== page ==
Beware the Scarecrow |

Beware the Scarecrow

Barry Smith

When I suggested we go for a walk around the block, my cousin Andy protested: “Not if you’re gonna jump in the woods and come out with a bag on your head again.”

I didn’t understand his problem. I mean, sure, my plan WAS to duck into the woods and emerge with a bag over my head – again – but I didn’t see why this was such a terrible burden on him.

All normal, well-adjusted American boys go through a superhero phase, right? I mean, there aren’t any deep, disturbing implications for a child to want to be a superhero, even to the point of walking around dressed as one, right? Even at age, oh, say, 11. Right? Absolutely.

Well, my hero of choice, at least at that time, was the title character from the obscure Disney movie, “Dr. Syn, Alias the Scarecrow.” I couldn’t really tell you much about the movie, except that it was set in England in the 1800s and the main character, Dr. Syn, would spend his evenings dressed up in a scarecrow costume, galloping around protecting the innocent, or whatever.

The only real thing that stuck with me from this bit of cinematic wonder was how cool it would be to have a secret identity. Sure, there were other things that caught my attention, like how cool it would be to have a horse and how, well, naughty it must feel to dress up like a scarecrow, but neither of those were within my grasp.

The secret identity part, though – I figured that all that was required for that would be a hood like the one the Scarecrow wore.

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I tried to make a hood without assistance – the thing about having a secret identity is to let as few people in on it as possible – but it didn’t turn out well, so I had to ask my mom to sew one for me. She made me one out of a pillowcase. At the time I was living in the Deep South, and though I’d rather remain ignorant about this aspect of my lineage, I doubt that this was the first time anyone in my family had worn a pillowcase on their head.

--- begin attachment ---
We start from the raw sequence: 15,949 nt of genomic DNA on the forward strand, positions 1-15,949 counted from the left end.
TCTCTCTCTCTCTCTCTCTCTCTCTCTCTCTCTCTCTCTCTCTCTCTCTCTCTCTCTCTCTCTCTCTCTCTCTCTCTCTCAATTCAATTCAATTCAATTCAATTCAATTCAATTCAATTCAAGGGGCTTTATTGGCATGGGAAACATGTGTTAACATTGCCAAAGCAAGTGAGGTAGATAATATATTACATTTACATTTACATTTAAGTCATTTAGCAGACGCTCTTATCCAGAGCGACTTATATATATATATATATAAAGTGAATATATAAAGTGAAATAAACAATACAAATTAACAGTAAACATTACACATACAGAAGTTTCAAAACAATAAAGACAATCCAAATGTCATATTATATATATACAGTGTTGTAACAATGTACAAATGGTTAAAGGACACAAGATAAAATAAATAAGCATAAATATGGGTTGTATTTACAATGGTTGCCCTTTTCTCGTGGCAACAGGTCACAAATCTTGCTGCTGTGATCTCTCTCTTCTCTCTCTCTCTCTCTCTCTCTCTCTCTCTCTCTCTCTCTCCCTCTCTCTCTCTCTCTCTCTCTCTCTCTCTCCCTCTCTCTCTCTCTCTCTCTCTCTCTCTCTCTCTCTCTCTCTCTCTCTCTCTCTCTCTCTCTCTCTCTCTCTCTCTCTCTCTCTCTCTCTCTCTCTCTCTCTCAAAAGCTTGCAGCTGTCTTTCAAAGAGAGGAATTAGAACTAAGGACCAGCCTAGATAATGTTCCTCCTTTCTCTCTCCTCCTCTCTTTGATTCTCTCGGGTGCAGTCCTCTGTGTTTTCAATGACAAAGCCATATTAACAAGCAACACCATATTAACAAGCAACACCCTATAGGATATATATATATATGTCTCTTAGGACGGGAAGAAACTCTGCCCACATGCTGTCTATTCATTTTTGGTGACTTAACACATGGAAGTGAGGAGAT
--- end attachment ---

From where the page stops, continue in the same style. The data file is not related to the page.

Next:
So, one pillowcase with eye holes later, I’m a superhero. Mild-mannered 11-year-old Barry Smith by day, but when trouble strikes, I duck into the woods and emerge … the Scarecrow – righting wrongs, or whatever!

The thing is, I was spending the summer with my aunt in a very rural little subdivision in Jonesboro, Arkansas. There was never any trouble. There was hardly anyone around. It was a new subdivision and most of the houses had yet to be occupied.

There was the occasional tornado that came through town, which could be considered trouble, but I’m not sure how jumping in the woods and putting a sack on my head would have helped anyone. Plus, I was terrified of tornadoes, and wearing a pillowcase in the woods would be the last place you’d find me during a twister alert. Alas, I’d chosen to emulate a superhero with no discernible superpowers solely based on their costume. What does that say about me? Don’t answer that.

So, I had to pretend there was trouble. I’d be out strolling the empty neighborhood with my cousins and I’d suddenly announce that there was trouble, and into the woods I’d dash, emerging a few minutes later with a sack on my head. I’d hug the edge of the woods, which was actually right by the road, remaining in the shadows. I’d adopt a mysterious Scarecrowlike gait, completing my secret identity. I looked like the Elephant Man in grade school.

After a few minutes I found it hard to breathe in my disguise, so I once again became Barry, popping out of the woods and saying hello to my cousins, as if I’d just shown up. They’d roll their eyes, embarrassed to be seen with me despite the fact that there was no one to see us.

I suppose a psychiatrist could have a field day with this aspect of my childhood: secret identity, lack of powers, likes to spend time in the woods, etc. …

However, I don’t see the point in paying someone to tell me the same thing that my cousin Andy used to tell me for free:

“Will you just take that stupid sack off your head?”

Barry Smith’s column runs in The Aspen Times on Mondays. His e-mail address is, and his very own Web page is at